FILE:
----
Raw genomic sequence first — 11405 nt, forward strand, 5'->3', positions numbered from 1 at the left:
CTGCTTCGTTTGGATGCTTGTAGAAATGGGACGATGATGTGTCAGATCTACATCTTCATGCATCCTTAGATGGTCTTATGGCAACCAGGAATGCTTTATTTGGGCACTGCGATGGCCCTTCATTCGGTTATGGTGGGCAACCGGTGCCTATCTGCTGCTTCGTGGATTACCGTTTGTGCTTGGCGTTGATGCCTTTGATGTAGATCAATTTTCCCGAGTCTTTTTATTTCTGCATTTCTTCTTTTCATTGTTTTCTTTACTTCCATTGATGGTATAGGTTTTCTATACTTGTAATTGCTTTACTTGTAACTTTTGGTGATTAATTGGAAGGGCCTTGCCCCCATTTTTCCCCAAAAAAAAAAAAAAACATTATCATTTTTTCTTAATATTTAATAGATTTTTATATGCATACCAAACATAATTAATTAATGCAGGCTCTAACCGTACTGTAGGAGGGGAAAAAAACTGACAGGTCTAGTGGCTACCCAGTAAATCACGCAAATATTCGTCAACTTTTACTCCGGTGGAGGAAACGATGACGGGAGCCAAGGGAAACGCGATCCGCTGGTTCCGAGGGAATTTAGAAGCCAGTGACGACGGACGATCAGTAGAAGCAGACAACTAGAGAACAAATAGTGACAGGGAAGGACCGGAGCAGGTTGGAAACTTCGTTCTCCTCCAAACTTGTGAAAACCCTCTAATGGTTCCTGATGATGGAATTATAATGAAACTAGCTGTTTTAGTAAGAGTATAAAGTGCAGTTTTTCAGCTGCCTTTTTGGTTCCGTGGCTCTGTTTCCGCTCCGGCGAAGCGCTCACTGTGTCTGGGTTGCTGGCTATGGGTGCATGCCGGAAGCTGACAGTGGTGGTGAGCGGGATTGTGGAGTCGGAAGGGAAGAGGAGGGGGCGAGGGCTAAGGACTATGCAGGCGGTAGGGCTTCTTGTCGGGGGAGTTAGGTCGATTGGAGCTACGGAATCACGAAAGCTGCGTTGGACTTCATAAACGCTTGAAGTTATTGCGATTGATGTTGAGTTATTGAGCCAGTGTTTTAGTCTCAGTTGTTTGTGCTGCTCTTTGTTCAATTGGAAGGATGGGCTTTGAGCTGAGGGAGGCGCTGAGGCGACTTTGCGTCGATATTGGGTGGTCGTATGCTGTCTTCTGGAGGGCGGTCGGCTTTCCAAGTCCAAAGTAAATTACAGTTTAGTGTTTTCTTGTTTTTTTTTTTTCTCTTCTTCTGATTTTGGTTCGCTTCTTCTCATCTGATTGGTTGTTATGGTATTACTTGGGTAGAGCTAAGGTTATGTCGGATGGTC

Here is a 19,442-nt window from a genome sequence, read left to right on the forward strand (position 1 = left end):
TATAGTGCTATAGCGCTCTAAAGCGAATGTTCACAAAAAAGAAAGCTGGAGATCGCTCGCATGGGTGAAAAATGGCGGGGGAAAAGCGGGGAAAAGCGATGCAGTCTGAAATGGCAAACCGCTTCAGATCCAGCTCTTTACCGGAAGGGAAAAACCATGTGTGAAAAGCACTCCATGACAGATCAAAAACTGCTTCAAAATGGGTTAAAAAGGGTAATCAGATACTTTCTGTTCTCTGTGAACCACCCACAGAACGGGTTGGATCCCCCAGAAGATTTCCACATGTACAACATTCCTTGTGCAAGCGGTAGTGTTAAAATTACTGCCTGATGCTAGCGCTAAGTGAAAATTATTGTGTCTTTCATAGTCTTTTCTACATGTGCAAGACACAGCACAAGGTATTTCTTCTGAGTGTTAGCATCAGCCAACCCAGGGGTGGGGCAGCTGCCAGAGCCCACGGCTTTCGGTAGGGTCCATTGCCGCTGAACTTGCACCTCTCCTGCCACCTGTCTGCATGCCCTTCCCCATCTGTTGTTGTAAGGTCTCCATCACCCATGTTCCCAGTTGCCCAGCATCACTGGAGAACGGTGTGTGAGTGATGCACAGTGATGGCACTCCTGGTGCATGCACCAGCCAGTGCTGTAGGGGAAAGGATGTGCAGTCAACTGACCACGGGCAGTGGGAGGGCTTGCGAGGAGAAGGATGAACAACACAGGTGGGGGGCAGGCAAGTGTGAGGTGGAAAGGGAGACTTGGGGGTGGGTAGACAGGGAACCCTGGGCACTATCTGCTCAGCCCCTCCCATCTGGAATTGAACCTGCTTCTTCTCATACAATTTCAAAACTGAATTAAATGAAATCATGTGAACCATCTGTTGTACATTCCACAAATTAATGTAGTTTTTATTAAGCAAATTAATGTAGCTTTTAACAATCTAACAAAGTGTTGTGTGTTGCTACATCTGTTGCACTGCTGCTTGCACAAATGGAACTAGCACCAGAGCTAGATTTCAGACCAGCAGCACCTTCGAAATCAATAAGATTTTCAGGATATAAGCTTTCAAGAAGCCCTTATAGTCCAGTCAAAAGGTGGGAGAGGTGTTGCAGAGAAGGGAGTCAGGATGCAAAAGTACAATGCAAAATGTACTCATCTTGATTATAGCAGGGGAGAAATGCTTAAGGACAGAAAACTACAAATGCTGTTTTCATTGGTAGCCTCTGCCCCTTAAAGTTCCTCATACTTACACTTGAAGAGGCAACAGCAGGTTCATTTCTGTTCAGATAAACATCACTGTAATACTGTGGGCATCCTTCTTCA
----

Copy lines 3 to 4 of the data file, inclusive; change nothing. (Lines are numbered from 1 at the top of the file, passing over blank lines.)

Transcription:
Here is a 19,442-nt window from a genome sequence, read left to right on the forward strand (position 1 = left end):
TATAGTGCTATAGCGCTCTAAAGCGAATGTTCACAAAAAAGAAAGCTGGAGATCGCTCGCATGGGTGAAAAATGGCGGGGGAAAAGCGGGGAAAAGCGATGCAGTCTGAAATGGCAAACCGCTTCAGATCCAGCTCTTTACCGGAAGGGAAAAACCATGTGTGAAAAGCACTCCATGACAGATCAAAAACTGCTTCAAAATGGGTTAAAAAGGGTAATCAGATACTTTCTGTTCTCTGTGAACCACCCACAGAACGGGTTGGATCCCCCAGAAGATTTCCACATGTACAACATTCCTTGTGCAAGCGGTAGTGTTAAAATTACTGCCTGATGCTAGCGCTAAGTGAAAATTATTGTGTCTTTCATAGTCTTTTCTACATGTGCAAGACACAGCACAAGGTATTTCTTCTGAGTGTTAGCATCAGCCAACCCAGGGGTGGGGCAGCTGCCAGAGCCCACGGCTTTCGGTAGGGTCCATTGCCGCTGAACTTGCACCTCTCCTGCCACCTGTCTGCATGCCCTTCCCCATCTGTTGTTGTAAGGTCTCCATCACCCATGTTCCCAGTTGCCCAGCATCACTGGAGAACGGTGTGTGAGTGATGCACAGTGATGGCACTCCTGGTGCATGCACCAGCCAGTGCTGTAGGGGAAAGGATGTGCAGTCAACTGACCACGGGCAGTGGGAGGGCTTGCGAGGAGAAGGATGAACAACACAGGTGGGGGGCAGGCAAGTGTGAGGTGGAAAGGGAGACTTGGGGGTGGGTAGACAGGGAACCCTGGGCACTATCTGCTCAGCCCCTCCCATCTGGAATTGAACCTGCTTCTTCTCATACAATTTCAAAACTGAATTAAATGAAATCATGTGAACCATCTGTTGTACATTCCACAAATTAATGTAGTTTTTATTAAGCAAATTAATGTAGCTTTTAACAATCTAACAAAGTGTTGTGTGTTGCTACATCTGTTGCACTGCTGCTTGCACAAATGGAACTAGCACCAGAGCTAGATTTCAGACCAGCAGCACCTTCGAAATCAATAAGATTTTCAGGATATAAGCTTTCAAGAAGCCCTTATAGTCCAGTCAAAAGGTGGGAGAGGTGTTGCAGAGAAGGGAGTCAGGATGCAAAAGTACAATGCAAAATGTACTCATCTTGATTATAGCAGGGGAGAAATGCTTAAGGACAGAAAACTACAAATGCTGTTTTCATTGGTAGCCTCTGCCCCTTAAAGTTCCTCATACTTACACTTGAAGAGGCAACAGCAGGTTCATTTCTGTTCAGATAAACATCACTGTAATACTGTGGGCATCCTTCTTCA